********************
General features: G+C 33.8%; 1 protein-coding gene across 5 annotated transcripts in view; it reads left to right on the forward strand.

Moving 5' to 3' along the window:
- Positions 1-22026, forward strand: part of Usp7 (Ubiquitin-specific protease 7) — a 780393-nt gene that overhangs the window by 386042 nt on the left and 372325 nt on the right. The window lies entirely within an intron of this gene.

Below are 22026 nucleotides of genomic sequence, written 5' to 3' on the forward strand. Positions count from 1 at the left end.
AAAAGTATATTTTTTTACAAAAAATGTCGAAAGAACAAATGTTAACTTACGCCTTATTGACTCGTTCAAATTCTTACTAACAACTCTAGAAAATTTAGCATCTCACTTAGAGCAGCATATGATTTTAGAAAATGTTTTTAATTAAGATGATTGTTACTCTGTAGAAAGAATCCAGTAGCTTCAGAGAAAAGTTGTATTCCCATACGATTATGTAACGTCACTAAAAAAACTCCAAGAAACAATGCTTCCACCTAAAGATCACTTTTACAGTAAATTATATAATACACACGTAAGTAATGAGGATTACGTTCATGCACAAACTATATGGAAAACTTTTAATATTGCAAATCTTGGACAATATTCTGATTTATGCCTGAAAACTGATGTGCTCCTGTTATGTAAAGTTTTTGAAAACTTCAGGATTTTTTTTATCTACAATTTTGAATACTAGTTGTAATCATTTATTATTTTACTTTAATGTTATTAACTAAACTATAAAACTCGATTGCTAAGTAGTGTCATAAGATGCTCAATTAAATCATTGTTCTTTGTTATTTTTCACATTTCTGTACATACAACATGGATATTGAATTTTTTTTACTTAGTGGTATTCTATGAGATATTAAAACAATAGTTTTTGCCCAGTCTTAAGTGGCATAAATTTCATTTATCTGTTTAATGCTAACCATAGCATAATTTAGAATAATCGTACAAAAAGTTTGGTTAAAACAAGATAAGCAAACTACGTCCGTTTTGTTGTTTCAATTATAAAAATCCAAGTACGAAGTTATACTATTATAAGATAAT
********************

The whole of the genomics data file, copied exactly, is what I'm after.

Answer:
General features: G+C 33.8%; 1 protein-coding gene across 5 annotated transcripts in view; it reads left to right on the forward strand.

Moving 5' to 3' along the window:
- Positions 1-22026, forward strand: part of Usp7 (Ubiquitin-specific protease 7) — a 780393-nt gene that overhangs the window by 386042 nt on the left and 372325 nt on the right. The window lies entirely within an intron of this gene.

Below are 22026 nucleotides of genomic sequence, written 5' to 3' on the forward strand. Positions count from 1 at the left end.
AAAAGTATATTTTTTTACAAAAAATGTCGAAAGAACAAATGTTAACTTACGCCTTATTGACTCGTTCAAATTCTTACTAACAACTCTAGAAAATTTAGCATCTCACTTAGAGCAGCATATGATTTTAGAAAATGTTTTTAATTAAGATGATTGTTACTCTGTAGAAAGAATCCAGTAGCTTCAGAGAAAAGTTGTATTCCCATACGATTATGTAACGTCACTAAAAAAACTCCAAGAAACAATGCTTCCACCTAAAGATCACTTTTACAGTAAATTATATAATACACACGTAAGTAATGAGGATTACGTTCATGCACAAACTATATGGAAAACTTTTAATATTGCAAATCTTGGACAATATTCTGATTTATGCCTGAAAACTGATGTGCTCCTGTTATGTAAAGTTTTTGAAAACTTCAGGATTTTTTTTATCTACAATTTTGAATACTAGTTGTAATCATTTATTATTTTACTTTAATGTTATTAACTAAACTATAAAACTCGATTGCTAAGTAGTGTCATAAGATGCTCAATTAAATCATTGTTCTTTGTTATTTTTCACATTTCTGTACATACAACATGGATATTGAATTTTTTTTACTTAGTGGTATTCTATGAGATATTAAAACAATAGTTTTTGCCCAGTCTTAAGTGGCATAAATTTCATTTATCTGTTTAATGCTAACCATAGCATAATTTAGAATAATCGTACAAAAAGTTTGGTTAAAACAAGATAAGCAAACTACGTCCGTTTTGTTGTTTCAATTATAAAAATCCAAGTACGAAGTTATACTATTATAAGATAAT